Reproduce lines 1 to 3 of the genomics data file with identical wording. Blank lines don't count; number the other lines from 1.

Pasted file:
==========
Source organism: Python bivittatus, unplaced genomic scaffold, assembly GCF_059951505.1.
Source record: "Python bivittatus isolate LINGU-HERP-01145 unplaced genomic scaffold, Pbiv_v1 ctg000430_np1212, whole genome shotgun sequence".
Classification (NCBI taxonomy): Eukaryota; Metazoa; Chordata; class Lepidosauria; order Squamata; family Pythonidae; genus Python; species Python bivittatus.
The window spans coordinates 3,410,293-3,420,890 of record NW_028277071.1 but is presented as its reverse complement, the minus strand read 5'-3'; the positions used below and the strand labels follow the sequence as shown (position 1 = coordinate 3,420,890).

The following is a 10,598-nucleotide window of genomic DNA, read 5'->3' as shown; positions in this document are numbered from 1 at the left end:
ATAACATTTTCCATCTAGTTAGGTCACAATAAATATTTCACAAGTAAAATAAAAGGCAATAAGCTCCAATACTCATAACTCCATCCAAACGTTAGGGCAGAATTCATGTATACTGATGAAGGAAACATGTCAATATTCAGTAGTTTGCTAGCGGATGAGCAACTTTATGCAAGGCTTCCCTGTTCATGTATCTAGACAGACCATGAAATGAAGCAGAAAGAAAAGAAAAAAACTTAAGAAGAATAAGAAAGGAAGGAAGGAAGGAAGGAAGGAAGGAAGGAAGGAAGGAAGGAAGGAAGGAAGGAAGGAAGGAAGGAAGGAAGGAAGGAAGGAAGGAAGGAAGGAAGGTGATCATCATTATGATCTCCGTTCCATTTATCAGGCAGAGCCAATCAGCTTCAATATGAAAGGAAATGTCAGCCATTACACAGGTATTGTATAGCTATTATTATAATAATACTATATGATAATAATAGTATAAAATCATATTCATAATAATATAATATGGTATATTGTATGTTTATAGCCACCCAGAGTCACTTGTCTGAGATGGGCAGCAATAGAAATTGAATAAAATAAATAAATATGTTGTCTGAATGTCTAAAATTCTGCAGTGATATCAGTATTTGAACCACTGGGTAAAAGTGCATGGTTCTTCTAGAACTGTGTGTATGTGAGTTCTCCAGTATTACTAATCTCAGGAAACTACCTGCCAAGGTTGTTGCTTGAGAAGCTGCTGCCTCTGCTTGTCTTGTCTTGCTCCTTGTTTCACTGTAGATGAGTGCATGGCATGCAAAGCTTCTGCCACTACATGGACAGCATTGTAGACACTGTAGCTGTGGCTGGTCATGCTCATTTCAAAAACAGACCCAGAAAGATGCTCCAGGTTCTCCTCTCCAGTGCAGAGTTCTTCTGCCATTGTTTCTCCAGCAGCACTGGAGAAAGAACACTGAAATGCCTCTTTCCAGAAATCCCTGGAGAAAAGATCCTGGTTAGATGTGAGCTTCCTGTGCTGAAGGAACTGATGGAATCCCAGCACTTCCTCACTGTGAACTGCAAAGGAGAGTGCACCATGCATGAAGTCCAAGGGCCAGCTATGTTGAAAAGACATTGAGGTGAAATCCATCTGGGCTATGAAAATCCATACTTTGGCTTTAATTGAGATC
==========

Source organism: Python bivittatus, unplaced genomic scaffold, assembly GCF_059951505.1.
Source record: "Python bivittatus isolate LINGU-HERP-01145 unplaced genomic scaffold, Pbiv_v1 ctg000430_np1212, whole genome shotgun sequence".
Classification (NCBI taxonomy): Eukaryota; Metazoa; Chordata; class Lepidosauria; order Squamata; family Pythonidae; genus Python; species Python bivittatus.